By Adelle M. Banks
Religion News Service
(RNS) Adding faith to the exercise regimen of African-American women may prompt them to be more fit, a UCLA study shows.
Researchers studying black women from three Los Angeles churches who participated in faith-based physical activity found the women increased their walking by about three miles per week.
The study results, published this month (October) in the Journal of the American Geriatrics Society, involved 62 Catholic, African Methodist Episcopal and Seventh-day Adventist women. All participated in exercises but some also listened to scripture reading and participated in group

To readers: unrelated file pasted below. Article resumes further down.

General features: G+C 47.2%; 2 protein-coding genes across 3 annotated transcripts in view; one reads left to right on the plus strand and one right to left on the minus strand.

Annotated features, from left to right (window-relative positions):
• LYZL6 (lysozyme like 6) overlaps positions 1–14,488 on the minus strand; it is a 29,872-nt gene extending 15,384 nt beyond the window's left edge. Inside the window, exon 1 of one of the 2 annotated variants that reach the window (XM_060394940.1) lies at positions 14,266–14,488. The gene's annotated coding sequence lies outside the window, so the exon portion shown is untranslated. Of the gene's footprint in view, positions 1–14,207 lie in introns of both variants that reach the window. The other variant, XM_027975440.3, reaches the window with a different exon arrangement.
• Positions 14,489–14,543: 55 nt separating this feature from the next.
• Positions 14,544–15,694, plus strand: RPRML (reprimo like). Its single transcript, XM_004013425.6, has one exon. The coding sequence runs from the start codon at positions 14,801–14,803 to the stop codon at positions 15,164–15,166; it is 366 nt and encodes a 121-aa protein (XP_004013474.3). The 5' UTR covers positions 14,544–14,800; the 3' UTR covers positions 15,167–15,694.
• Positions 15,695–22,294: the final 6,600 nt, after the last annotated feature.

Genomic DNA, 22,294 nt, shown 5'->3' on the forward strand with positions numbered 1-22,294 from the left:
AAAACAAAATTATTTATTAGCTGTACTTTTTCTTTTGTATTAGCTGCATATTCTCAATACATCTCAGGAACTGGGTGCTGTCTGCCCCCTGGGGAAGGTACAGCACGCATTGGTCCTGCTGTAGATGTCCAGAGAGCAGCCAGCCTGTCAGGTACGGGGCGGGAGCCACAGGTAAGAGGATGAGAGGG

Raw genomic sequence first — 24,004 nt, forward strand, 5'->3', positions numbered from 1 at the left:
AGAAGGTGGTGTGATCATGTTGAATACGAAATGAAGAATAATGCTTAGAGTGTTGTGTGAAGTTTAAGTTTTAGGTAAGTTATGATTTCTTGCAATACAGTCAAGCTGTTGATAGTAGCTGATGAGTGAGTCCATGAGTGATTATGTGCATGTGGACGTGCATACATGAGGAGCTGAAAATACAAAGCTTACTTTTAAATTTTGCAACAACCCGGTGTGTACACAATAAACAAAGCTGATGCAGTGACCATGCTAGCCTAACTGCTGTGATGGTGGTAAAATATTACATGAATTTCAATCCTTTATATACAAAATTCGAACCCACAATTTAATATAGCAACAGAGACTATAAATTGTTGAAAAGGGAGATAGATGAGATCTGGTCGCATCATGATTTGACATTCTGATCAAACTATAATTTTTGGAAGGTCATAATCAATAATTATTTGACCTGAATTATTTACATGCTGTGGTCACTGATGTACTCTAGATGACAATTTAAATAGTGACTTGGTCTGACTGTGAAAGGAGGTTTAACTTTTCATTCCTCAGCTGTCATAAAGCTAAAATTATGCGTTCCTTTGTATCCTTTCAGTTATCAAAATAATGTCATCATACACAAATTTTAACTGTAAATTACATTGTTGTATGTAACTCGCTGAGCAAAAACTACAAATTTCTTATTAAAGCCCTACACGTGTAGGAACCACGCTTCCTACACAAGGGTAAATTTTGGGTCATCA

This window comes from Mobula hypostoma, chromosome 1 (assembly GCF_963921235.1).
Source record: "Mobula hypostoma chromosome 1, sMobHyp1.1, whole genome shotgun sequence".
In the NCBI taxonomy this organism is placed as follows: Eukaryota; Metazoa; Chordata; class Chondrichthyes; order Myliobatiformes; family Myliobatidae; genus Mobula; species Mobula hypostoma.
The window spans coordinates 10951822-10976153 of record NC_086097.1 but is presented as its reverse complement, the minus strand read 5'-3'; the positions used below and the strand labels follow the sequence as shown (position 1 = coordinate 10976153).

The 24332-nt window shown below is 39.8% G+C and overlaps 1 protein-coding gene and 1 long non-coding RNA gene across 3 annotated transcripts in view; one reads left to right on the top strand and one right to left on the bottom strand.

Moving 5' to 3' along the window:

prayer. Others, in a control group, listened instead to lectures on topics such as memory loss and identity theft.
The women involved in the faith-based program increased their weekly steps by 78 percent while those in the control group saw an increase of 19 percent.
"Our findings suggest that interventions using faith-based strategies may be effective in changing behavior among older African-American women," said Dr. O. Kenrik Duru, the lead researcher from UCLA.
Researchers pursued the study based on previous findings that older black women are the least physically active among race and sex subgroups in the country and more than 95 percent of older African-American adults say they pray almost daily.
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